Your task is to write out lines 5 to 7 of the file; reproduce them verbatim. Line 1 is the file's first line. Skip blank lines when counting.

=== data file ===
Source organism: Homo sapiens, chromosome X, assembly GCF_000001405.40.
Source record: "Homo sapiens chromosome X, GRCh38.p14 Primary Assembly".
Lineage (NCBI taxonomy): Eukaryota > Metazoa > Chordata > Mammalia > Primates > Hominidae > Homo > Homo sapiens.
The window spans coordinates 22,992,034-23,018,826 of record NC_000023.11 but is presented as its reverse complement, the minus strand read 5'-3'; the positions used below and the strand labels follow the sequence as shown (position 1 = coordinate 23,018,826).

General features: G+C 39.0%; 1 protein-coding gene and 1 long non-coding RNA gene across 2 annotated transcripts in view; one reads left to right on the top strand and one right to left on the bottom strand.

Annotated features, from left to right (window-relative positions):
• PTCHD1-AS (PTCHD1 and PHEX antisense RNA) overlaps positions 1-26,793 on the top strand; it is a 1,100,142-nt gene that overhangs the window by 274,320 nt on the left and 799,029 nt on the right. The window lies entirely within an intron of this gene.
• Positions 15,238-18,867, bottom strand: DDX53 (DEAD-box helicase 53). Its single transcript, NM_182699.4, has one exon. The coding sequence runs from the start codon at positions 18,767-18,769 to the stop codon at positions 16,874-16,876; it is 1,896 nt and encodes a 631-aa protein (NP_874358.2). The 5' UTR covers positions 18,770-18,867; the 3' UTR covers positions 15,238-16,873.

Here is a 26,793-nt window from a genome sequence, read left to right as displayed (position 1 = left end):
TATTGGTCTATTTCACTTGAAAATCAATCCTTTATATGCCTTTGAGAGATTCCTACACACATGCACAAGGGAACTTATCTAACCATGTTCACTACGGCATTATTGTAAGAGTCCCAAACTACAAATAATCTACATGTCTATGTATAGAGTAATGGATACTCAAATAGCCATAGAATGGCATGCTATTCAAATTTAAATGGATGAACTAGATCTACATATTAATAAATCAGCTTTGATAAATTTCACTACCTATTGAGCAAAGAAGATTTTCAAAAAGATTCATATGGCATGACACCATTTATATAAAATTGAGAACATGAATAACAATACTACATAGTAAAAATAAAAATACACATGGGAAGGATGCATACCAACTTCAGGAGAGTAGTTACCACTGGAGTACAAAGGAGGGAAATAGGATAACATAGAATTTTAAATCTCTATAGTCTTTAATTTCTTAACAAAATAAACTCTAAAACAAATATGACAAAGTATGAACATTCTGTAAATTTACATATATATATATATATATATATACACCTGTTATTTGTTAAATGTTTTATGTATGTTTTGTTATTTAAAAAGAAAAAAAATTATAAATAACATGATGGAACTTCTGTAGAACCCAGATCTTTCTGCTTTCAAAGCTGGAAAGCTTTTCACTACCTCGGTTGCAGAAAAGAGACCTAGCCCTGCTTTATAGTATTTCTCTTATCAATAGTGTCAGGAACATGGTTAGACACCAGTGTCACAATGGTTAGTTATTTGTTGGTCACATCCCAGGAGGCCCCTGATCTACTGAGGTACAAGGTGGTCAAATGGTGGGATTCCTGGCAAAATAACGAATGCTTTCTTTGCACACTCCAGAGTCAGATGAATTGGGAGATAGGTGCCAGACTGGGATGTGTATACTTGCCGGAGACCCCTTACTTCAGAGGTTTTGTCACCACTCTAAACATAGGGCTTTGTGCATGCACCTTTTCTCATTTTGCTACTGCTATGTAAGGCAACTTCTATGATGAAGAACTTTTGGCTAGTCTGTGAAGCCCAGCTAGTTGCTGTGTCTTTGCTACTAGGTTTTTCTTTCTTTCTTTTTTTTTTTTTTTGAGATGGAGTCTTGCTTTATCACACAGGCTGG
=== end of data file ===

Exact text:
General features: G+C 39.0%; 1 protein-coding gene and 1 long non-coding RNA gene across 2 annotated transcripts in view; one reads left to right on the top strand and one right to left on the bottom strand.

Annotated features, from left to right (window-relative positions):
• PTCHD1-AS (PTCHD1 and PHEX antisense RNA) overlaps positions 1-26,793 on the top strand; it is a 1,100,142-nt gene that overhangs the window by 274,320 nt on the left and 799,029 nt on the right. The window lies entirely within an intron of this gene.